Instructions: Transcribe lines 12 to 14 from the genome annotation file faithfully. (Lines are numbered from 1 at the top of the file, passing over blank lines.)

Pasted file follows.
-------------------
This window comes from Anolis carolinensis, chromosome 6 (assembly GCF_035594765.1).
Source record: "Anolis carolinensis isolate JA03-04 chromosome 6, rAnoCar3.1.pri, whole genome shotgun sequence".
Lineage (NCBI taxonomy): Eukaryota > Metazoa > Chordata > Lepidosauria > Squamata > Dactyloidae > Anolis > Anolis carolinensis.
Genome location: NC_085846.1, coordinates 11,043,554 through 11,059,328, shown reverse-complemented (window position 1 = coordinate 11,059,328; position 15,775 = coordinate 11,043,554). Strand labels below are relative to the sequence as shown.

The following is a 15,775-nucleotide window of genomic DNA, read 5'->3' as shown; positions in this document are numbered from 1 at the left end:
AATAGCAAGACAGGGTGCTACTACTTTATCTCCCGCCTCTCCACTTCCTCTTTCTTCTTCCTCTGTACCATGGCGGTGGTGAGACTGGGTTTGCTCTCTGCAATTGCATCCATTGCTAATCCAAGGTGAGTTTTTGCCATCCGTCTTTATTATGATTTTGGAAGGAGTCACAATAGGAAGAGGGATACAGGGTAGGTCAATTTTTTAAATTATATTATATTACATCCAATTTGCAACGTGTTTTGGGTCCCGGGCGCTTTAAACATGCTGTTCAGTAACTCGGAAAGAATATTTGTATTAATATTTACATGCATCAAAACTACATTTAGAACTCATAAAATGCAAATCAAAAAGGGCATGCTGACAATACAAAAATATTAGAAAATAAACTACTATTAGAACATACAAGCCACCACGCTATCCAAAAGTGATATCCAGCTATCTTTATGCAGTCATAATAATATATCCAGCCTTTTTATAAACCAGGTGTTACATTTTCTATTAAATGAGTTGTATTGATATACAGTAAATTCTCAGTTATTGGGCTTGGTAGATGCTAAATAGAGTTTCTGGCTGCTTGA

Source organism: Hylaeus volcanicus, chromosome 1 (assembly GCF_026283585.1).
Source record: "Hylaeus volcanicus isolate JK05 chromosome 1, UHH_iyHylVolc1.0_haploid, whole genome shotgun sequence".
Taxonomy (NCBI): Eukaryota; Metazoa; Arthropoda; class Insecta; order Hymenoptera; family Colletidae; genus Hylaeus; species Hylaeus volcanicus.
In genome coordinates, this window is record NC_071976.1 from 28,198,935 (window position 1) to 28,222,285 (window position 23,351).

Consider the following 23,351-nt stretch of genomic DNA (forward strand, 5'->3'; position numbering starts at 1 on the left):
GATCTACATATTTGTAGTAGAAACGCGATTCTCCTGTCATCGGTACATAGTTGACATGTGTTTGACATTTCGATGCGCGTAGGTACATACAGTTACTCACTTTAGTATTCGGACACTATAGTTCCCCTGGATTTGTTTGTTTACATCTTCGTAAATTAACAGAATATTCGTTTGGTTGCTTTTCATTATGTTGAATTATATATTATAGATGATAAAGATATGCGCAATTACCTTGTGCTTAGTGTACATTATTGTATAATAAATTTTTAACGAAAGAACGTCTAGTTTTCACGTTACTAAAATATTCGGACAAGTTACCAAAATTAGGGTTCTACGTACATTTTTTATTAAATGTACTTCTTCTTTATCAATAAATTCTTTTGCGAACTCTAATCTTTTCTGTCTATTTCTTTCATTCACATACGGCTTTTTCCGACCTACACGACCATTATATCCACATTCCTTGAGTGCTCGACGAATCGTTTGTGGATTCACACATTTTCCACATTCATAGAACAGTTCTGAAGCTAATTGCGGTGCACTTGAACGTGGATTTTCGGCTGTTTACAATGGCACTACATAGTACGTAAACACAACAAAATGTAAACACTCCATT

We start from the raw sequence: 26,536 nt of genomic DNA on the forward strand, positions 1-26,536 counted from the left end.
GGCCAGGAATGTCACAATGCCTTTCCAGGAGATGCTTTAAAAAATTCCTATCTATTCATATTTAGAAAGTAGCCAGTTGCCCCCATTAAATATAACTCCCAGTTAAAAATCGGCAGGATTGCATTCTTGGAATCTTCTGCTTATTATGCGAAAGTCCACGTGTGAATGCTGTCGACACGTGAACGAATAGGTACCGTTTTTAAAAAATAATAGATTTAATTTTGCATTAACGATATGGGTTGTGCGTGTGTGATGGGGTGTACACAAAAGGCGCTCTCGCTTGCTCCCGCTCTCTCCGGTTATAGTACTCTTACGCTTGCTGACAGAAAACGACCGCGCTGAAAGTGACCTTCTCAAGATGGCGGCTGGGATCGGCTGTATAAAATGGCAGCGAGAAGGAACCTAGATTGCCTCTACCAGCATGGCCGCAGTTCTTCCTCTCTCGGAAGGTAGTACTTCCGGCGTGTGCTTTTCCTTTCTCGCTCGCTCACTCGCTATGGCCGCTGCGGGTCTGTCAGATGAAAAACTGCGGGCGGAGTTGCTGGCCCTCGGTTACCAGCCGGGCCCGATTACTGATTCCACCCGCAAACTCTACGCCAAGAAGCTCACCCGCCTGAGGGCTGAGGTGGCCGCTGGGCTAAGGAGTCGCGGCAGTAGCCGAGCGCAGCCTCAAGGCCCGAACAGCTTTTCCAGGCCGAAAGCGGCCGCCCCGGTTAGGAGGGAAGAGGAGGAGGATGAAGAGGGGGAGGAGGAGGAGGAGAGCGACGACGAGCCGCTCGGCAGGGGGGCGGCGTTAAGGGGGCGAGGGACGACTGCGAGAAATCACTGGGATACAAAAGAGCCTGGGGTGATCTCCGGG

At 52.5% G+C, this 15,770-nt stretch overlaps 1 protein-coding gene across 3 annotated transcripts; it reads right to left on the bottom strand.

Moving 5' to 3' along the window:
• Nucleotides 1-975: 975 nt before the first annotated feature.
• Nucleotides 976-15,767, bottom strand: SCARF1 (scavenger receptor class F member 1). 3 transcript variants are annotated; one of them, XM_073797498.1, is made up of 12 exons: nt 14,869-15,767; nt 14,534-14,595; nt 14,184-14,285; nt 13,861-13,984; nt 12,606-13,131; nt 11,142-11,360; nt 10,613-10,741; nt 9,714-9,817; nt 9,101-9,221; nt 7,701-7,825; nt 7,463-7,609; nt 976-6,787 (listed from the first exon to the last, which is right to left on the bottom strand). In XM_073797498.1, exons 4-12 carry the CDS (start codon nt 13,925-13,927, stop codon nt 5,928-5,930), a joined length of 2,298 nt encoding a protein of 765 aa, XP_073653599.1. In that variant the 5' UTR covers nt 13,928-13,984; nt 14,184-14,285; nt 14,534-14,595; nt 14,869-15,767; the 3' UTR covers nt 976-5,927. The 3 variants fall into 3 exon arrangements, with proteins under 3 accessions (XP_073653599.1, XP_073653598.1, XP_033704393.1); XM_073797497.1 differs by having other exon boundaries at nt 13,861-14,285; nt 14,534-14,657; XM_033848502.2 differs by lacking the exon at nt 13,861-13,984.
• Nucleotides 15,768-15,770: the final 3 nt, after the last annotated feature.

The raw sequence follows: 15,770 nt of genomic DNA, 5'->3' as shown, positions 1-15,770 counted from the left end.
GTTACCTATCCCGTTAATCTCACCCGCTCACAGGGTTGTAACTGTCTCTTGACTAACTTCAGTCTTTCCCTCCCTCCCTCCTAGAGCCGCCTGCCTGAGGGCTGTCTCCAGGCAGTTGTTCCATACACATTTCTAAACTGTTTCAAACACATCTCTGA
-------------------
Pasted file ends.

GATCTACATATTTGTAGTAGAAACGCGATTCTCCTGTCATCGGTACATAGTTGACATGTGTTTGACATTTCGATGCGCGTAGGTACATACAGTTACTCACTTTAGTATTCGGACACTATAGTTCCCCTGGATTTGTTTGTTTACATCTTCGTAAATTAACAGAATATTCGTTTGGTTGCTTTTCATTATGTTGAATTATATATTATAGATGATAAAGATATGCGCAATTACCTTGTGCTTAGTGTACATTATTGTATAATAAATTTTTAACGAAAGAACGTCTAGTTTTCACGTTACTAAAATATTCGGACAAGTTACCAAAATTAGGGTTCTACGTACATTTTTTATTAAATGTACTTCTTCTTTATCAATAAATTCTTTTGCGAACTCTAATCTTTTCTGTCTATTTCTTTCATTCACATACGGCTTTTTCCGACCTACACGACCATTATATCCACATTCCTTGAGTGCTCGACGAATCGTTTGTGGATTCACACATTTTCCACATTCATAGAACAGTTCTGAAGCTAATTGCGGTGCACTTGAACGTGGATTTTCGGCTGTTTACAATGGCACTACATAGTACGTAAACACAACAAAATGTAAACACTCCATT

We start from the raw sequence: 26,536 nt of genomic DNA on the forward strand, positions 1-26,536 counted from the left end.
GGCCAGGAATGTCACAATGCCTTTCCAGGAGATGCTTTAAAAAATTCCTATCTATTCATATTTAGAAAGTAGCCAGTTGCCCCCATTAAATATAACTCCCAGTTAAAAATCGGCAGGATTGCATTCTTGGAATCTTCTGCTTATTATGCGAAAGTCCACGTGTGAATGCTGTCGACACGTGAACGAATAGGTACCGTTTTTAAAAAATAATAGATTTAATTTTGCATTAACGATATGGGTTGTGCGTGTGTGATGGGGTGTACACAAAAGGCGCTCTCGCTTGCTCCCGCTCTCTCCGGTTATAGTACTCTTACGCTTGCTGACAGAAAACGACCGCGCTGAAAGTGACCTTCTCAAGATGGCGGCTGGGATCGGCTGTATAAAATGGCAGCGAGAAGGAACCTAGATTGCCTCTACCAGCATGGCCGCAGTTCTTCCTCTCTCGGAAGGTAGTACTTCCGGCGTGTGCTTTTCCTTTCTCGCTCGCTCACTCGCTATGGCCGCTGCGGGTCTGTCAGATGAAAAACTGCGGGCGGAGTTGCTGGCCCTCGGTTACCAGCCGGGCCCGATTACTGATTCCACCCGCAAACTCTACGCCAAGAAGCTCACCCGCCTGAGGGCTGAGGTGGCCGCTGGGCTAAGGAGTCGCGGCAGTAGCCGAGCGCAGCCTCAAGGCCCGAACAGCTTTTCCAGGCCGAAAGCGGCCGCCCCGGTTAGGAGGGAAGAGGAGGAGGATGAAGAGGGGGAGGAGGAGGAGGAGAGCGACGACGAGCCGCTCGGCAGGGGGGCGGCGTTAAGGGGGCGAGGGACGACTGCGAGAAATCACTGGGATACAAAAGAGCCTGGGGTGATCTCCGGG